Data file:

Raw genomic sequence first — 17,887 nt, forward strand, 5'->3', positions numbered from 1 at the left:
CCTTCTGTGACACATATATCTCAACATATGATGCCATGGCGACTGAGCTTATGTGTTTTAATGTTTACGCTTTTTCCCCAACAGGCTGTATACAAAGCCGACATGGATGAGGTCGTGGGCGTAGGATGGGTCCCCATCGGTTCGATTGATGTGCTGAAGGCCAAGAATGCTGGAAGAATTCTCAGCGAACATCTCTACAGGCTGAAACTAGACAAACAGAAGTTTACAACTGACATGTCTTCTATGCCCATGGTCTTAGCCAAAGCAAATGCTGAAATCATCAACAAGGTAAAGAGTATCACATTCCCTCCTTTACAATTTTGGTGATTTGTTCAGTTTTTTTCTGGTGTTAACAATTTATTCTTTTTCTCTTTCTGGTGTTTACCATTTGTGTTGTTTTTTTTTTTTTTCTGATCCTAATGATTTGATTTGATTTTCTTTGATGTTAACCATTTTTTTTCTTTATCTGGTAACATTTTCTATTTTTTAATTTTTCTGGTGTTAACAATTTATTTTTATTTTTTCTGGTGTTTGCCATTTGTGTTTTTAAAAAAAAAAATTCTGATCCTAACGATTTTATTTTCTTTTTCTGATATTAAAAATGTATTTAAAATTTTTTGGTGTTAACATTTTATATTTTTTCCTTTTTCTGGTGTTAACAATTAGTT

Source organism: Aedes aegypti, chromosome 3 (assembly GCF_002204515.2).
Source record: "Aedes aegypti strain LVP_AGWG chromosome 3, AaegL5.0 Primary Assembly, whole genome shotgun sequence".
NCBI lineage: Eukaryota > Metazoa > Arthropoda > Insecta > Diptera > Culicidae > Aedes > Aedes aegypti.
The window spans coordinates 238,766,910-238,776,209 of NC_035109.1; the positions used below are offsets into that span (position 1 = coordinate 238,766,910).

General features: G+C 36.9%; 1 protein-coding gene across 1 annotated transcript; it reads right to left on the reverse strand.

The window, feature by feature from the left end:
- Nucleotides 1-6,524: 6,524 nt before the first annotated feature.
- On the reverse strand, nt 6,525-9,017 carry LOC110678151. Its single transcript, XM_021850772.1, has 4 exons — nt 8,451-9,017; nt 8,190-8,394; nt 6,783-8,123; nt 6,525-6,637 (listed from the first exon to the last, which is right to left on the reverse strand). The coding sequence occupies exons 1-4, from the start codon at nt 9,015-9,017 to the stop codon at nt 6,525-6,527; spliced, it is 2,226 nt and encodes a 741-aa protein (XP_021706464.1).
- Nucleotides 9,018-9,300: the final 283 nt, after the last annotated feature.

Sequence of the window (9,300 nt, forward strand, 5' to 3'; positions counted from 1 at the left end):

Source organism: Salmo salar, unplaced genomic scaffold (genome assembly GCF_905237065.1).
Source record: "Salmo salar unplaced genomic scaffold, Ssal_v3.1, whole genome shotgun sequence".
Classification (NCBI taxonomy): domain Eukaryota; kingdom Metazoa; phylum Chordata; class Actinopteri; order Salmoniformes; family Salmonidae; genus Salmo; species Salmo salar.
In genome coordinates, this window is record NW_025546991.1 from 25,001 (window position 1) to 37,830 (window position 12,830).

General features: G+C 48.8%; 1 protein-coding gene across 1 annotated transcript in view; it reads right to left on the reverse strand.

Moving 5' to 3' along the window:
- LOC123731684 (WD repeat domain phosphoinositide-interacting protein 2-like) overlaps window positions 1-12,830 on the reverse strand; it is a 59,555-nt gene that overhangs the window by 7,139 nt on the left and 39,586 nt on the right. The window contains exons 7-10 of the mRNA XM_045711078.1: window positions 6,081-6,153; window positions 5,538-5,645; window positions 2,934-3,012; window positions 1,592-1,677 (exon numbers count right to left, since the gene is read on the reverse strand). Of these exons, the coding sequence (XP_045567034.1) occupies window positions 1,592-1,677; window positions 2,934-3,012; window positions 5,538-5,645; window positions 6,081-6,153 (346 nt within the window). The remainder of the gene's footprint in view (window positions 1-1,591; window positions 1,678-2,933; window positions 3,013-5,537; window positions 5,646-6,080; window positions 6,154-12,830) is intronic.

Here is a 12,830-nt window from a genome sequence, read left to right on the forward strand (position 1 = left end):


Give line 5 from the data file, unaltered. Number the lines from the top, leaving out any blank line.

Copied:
NCBI lineage: Eukaryota > Metazoa > Arthropoda > Insecta > Diptera > Culicidae > Aedes > Aedes aegypti.